Germany’s Catholic Church ‘dismayed, ashamed’ by child sex abuse
Berlin: A new report from Germany’s Catholic Church admits to “at least” 3,766 cases of child sex abuse by the clergy between 1946 and 2014, according to media outlets Die Zeit and Spiegel Online.
The report — commissioned by the German Bishops’ Conference and conducted by the Universities of Giessen, Heidelberg and Mannheim — has taken four years to assemble and will be released in full on September 25, CNN reported .
The outlets said on Wednesday that the study has revealed that the victims were mostly boys, more than half of whom were aged 13 or younger. Every sixth case involved a rape and at least 1,670 clergy were involved, the report also reveals.
“We know the extent of the sexual abuse that has been demonstrated by the study. We are dismayed and ashamed by it,” Bishop Stephan Ackermann told CNN.
Ackermann said in the statement that the aim of the study was to “gain more clarity and transparency about this dark side of our church, for the sake of those affected, but also to see for ourselves the wrongdoings and to ensure this cannot be repeated”.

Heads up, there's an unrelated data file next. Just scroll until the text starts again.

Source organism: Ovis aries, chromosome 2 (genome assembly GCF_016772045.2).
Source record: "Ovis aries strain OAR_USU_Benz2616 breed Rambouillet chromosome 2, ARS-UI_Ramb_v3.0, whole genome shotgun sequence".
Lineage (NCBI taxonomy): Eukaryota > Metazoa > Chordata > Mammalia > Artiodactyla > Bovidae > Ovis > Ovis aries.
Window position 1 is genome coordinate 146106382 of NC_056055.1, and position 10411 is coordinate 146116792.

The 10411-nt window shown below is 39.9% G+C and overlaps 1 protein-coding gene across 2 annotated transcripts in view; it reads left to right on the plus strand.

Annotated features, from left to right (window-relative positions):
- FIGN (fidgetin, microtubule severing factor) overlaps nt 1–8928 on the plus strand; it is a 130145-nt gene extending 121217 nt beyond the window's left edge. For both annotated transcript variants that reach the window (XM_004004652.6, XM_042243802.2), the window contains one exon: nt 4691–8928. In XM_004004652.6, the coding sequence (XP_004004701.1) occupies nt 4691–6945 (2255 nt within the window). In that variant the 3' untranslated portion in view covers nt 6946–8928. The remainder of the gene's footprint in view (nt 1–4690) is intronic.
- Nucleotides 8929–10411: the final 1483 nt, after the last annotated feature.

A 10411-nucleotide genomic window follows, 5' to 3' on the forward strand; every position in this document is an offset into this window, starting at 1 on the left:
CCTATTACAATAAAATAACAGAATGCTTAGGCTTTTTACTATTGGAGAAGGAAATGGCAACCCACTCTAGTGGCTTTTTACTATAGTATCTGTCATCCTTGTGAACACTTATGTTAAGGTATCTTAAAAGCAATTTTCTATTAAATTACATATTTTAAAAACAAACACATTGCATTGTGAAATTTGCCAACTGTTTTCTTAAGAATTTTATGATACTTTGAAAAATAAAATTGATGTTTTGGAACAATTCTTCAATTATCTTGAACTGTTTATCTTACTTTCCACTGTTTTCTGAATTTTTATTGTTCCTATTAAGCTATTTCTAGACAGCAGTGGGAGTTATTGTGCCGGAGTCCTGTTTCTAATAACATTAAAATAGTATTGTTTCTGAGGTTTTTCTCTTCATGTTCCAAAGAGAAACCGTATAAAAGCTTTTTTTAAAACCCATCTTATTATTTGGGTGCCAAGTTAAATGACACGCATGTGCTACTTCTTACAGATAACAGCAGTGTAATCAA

“It is about a responsible and professional investigation. I am convinced that the study is a comprehensive and thorough survey that provides figures and analysis from which we will continue to learn… The study is a measure that we owe not only to the Church, but above all, and first and foremost, to those affected,” he added.
The German Bishops’ Conference will initiate a hotline for the public to call a day before the scheduled publication later this month.
Also on Wednesday, Pope Francis called for an extraordinary meeting of top Catholic officials to discuss the escalating abuse scandal that has made headlines in recent weeks, CNN said.
Francis will meet the presidents of the Catholic bishops conferences from around the world in the Vatican from February 21-24, according to a Vatican statement on Wednesday.
The pontiff has faced mounting criticism over his handling of historic clerical sex abuse allegations.